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Title: Proton radius from electron scattering data

Background: The proton charge radius extracted from recent muonic hydrogen Lamb shift measurements is significantly smaller than that extracted from atomic hydrogen and electron scattering measurements. The discrepancy has become known as the proton radius puzzle. Purpose: In an attempt to understand the discrepancy, we review high-precision electron scattering results from Mainz, Jefferson Lab, Saskatoon and Stanford. Methods: We make use of stepwise regression techniques using the F-test as well as the Akaike information criterion to systematically determine the predictive variables to use for a given set and range of electron scattering data as well as to provide multivariate error estimates. Results: Starting with the precision, low four-momentum transfer (Q 2) data from Mainz (1980) and Saskatoon (1974), we find that a stepwise regression of the Maclaurin series using the F-test as well as the Akaike information criterion justify using a linear extrapolation which yields a value for the proton radius that is consistent with the result obtained from muonic hydrogen measurements. Applying the same Maclaurin series and statistical criteria to the 2014 Rosenbluth results on GE from Mainz, we again find that the stepwise regression tends to favor a radius consistent with the muonic hydrogen radius but produces resultsmore » that are extremely sensitive to the range of data included in the fit. Making use of the high-Q 2 data on G E to select functions which extrapolate to high Q 2, we find that a Pad´e (N = M = 1) statistical model works remarkably well, as does a dipole function with a 0.84 fm radius, G E(Q 2) = (1 + Q 2/0.66 GeV 2) -2. Conclusions: Rigorous applications of stepwise regression techniques and multivariate error estimates result in the extraction of a proton charge radius that is consistent with the muonic hydrogen result of 0.84 fm; either from linear extrapolation of the extreme low-Q 2 data or by use of the Pad´e approximant for extrapolation using a larger range of data. Thus, based on a purely statistical analysis of electron scattering data, we conclude that the electron scattering result and the muonic hydrogen result are consistent. Lastly, it is the atomic hydrogen results that are the outliers.« less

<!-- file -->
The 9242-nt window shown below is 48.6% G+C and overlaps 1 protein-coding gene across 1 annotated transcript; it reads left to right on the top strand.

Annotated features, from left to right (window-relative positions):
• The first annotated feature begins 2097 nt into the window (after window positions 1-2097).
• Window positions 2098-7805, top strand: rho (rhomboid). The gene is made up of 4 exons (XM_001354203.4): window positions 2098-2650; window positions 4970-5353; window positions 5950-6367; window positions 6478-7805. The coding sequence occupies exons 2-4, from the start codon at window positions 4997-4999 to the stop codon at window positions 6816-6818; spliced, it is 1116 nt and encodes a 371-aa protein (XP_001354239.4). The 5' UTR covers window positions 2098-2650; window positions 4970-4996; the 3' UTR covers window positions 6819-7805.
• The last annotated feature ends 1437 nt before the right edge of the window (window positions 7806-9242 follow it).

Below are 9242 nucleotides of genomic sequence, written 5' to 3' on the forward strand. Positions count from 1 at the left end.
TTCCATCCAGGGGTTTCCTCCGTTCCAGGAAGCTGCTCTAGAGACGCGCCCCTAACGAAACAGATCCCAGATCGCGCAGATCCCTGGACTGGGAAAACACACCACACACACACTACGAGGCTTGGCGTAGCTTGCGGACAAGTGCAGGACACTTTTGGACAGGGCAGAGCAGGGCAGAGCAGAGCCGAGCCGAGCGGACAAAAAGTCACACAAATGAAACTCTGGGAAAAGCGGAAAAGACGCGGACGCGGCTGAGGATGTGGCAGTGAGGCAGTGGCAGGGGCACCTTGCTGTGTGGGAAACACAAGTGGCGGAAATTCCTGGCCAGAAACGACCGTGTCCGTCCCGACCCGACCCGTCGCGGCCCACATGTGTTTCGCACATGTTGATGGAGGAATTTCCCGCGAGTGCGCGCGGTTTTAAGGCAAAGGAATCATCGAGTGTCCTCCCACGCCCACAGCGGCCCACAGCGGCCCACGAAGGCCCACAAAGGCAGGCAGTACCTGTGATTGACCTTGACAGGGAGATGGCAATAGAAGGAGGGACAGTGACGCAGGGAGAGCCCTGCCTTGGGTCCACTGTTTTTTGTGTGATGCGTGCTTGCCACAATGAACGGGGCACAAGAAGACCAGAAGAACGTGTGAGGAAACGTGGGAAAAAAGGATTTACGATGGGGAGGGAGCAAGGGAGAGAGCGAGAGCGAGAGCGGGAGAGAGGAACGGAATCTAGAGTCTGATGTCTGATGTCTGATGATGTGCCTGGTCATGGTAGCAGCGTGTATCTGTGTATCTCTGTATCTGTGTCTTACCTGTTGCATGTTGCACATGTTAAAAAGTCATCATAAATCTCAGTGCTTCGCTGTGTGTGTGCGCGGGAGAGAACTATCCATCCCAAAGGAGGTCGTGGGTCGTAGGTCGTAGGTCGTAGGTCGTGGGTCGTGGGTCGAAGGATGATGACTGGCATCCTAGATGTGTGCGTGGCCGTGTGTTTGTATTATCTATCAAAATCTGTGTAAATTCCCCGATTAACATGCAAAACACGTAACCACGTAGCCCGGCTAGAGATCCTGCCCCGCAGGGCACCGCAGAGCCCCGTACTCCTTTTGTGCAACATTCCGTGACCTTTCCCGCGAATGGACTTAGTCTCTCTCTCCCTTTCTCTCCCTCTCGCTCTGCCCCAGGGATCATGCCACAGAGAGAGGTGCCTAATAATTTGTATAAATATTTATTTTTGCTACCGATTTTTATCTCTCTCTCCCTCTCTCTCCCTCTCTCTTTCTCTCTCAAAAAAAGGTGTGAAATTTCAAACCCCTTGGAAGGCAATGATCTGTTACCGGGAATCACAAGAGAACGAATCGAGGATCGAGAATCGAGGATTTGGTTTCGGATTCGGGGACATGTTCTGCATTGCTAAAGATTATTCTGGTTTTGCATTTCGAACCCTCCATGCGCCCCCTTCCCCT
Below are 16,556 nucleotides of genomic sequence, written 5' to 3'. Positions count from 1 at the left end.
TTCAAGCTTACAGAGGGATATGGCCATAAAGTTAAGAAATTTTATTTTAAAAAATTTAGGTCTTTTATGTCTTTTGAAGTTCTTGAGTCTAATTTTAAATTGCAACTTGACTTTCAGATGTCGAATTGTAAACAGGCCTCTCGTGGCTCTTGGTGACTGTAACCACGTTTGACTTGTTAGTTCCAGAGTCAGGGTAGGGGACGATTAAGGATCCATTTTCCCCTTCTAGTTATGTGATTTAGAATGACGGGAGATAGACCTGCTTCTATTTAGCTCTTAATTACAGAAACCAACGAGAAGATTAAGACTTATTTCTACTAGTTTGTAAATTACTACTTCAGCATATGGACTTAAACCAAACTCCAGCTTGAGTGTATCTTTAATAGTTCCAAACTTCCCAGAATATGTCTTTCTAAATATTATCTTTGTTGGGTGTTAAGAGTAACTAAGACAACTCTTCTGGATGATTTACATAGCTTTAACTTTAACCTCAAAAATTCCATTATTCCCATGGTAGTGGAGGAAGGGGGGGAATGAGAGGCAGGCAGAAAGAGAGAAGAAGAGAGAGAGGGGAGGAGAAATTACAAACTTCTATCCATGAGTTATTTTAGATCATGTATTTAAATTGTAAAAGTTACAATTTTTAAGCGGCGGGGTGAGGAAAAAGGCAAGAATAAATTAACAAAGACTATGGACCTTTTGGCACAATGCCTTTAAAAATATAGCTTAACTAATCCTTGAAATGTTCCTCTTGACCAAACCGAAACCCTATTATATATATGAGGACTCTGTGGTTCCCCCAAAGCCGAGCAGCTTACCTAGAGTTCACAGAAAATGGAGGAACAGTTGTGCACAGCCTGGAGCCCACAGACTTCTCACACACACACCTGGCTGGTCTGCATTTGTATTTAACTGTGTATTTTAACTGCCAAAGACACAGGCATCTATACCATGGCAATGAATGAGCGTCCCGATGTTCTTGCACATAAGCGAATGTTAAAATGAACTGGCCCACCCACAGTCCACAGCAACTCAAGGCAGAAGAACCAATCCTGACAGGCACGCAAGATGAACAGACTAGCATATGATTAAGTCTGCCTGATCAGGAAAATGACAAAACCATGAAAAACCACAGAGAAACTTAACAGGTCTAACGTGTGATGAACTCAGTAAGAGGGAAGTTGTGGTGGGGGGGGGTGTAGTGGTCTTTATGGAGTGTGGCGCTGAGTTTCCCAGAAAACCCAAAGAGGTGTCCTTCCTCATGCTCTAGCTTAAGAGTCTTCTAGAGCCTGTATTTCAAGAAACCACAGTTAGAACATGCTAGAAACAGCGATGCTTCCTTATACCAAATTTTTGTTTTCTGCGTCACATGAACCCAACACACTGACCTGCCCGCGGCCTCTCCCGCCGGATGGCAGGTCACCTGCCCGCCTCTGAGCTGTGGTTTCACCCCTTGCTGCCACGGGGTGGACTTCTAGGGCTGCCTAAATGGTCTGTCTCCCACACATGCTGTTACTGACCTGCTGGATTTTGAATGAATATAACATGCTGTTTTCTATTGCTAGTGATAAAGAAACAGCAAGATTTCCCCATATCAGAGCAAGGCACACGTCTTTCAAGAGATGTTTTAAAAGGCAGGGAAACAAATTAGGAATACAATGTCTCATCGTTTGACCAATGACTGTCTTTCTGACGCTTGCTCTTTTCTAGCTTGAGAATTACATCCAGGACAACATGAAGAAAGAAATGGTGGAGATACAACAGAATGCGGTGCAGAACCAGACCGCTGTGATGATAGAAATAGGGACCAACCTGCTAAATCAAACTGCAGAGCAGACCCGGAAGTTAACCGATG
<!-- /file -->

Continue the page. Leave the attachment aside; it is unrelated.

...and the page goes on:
[1] ;  [2] ;  [3] ;  [1] ;  [4] ;  [1]
  1. Thomas Jefferson National Accelerator Facility (TJNAF), Newport News, VA (United States)
  2. Kent State Univ., Kent, OH (United States). Dept. of Physics
  3. Thomas Jefferson National Accelerator Facility (TJNAF), Newport News, VA (United States); Western Branch High School, Chesapeake, VA (United States)
  4. Univ. of Virginia, Charlottesville, VA (United States). Dept. of Physics
Publication Date:
Grant/Contract Number:
SC0014325; AC05-060R23177
Accepted Manuscript
Journal Name:
Physical Review C
Additional Journal Information:
Journal Volume: 93; Journal Issue: 5; Journal ID: ISSN 2469-9985
American Physical Society (APS)
Research Org:
Univ. of Virginia, Charlottesville, VA (United States)
Sponsoring Org:
USDOE Office of Science (SC), Nuclear Physics (NP) (SC-26)
Country of Publication:
United States
72 PHYSICS OF ELEMENTARY PARTICLES AND FIELDS; Protons; Charge Distributions; Scattering
OSTI Identifier:
Alternate Identifier(s):
OSTI ID: 1254887